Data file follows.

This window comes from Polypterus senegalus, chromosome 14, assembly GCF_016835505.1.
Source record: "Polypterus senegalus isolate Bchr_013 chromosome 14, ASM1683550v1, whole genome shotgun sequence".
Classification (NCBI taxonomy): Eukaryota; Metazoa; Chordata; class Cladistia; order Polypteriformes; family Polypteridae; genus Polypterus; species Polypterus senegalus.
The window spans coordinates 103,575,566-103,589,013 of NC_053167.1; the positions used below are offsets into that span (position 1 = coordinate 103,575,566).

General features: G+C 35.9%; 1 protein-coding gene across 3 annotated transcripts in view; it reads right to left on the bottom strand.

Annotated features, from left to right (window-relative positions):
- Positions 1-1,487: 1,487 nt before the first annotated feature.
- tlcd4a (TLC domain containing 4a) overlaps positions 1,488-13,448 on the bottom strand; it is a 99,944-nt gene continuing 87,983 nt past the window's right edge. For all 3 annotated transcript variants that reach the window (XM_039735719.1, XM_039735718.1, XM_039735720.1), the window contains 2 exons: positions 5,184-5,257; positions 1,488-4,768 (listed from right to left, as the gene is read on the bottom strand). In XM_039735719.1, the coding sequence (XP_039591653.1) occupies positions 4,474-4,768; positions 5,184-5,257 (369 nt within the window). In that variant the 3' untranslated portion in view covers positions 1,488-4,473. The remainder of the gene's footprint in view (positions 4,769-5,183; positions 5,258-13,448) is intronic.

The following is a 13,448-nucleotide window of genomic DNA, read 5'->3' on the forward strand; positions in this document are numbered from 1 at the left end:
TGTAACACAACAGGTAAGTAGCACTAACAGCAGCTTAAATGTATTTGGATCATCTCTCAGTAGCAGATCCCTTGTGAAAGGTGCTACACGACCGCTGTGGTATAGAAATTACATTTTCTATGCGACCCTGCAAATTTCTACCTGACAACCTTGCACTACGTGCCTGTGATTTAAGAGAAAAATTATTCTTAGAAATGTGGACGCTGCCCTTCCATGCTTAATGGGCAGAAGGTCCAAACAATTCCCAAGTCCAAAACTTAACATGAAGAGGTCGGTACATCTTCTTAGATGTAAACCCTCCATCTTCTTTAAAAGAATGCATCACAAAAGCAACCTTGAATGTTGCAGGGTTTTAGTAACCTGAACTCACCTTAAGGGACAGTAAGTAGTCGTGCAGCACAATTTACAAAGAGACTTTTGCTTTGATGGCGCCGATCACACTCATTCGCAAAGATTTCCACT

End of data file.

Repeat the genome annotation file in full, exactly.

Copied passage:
This window comes from Polypterus senegalus, chromosome 14, assembly GCF_016835505.1.
Source record: "Polypterus senegalus isolate Bchr_013 chromosome 14, ASM1683550v1, whole genome shotgun sequence".
Classification (NCBI taxonomy): Eukaryota; Metazoa; Chordata; class Cladistia; order Polypteriformes; family Polypteridae; genus Polypterus; species Polypterus senegalus.
The window spans coordinates 103,575,566-103,589,013 of NC_053167.1; the positions used below are offsets into that span (position 1 = coordinate 103,575,566).

General features: G+C 35.9%; 1 protein-coding gene across 3 annotated transcripts in view; it reads right to left on the bottom strand.

Annotated features, from left to right (window-relative positions):
- Positions 1-1,487: 1,487 nt before the first annotated feature.
- tlcd4a (TLC domain containing 4a) overlaps positions 1,488-13,448 on the bottom strand; it is a 99,944-nt gene continuing 87,983 nt past the window's right edge. For all 3 annotated transcript variants that reach the window (XM_039735719.1, XM_039735718.1, XM_039735720.1), the window contains 2 exons: positions 5,184-5,257; positions 1,488-4,768 (listed from right to left, as the gene is read on the bottom strand). In XM_039735719.1, the coding sequence (XP_039591653.1) occupies positions 4,474-4,768; positions 5,184-5,257 (369 nt within the window). In that variant the 3' untranslated portion in view covers positions 1,488-4,473. The remainder of the gene's footprint in view (positions 4,769-5,183; positions 5,258-13,448) is intronic.

The following is a 13,448-nucleotide window of genomic DNA, read 5'->3' on the forward strand; positions in this document are numbered from 1 at the left end:
TGTAACACAACAGGTAAGTAGCACTAACAGCAGCTTAAATGTATTTGGATCATCTCTCAGTAGCAGATCCCTTGTGAAAGGTGCTACACGACCGCTGTGGTATAGAAATTACATTTTCTATGCGACCCTGCAAATTTCTACCTGACAACCTTGCACTACGTGCCTGTGATTTAAGAGAAAAATTATTCTTAGAAATGTGGACGCTGCCCTTCCATGCTTAATGGGCAGAAGGTCCAAACAATTCCCAAGTCCAAAACTTAACATGAAGAGGTCGGTACATCTTCTTAGATGTAAACCCTCCATCTTCTTTAAAAGAATGCATCACAAAAGCAACCTTGAATGTTGCAGGGTTTTAGTAACCTGAACTCACCTTAAGGGACAGTAAGTAGTCGTGCAGCACAATTTACAAAGAGACTTTTGCTTTGATGGCGCCGATCACACTCATTCGCAAAGATTTCCACT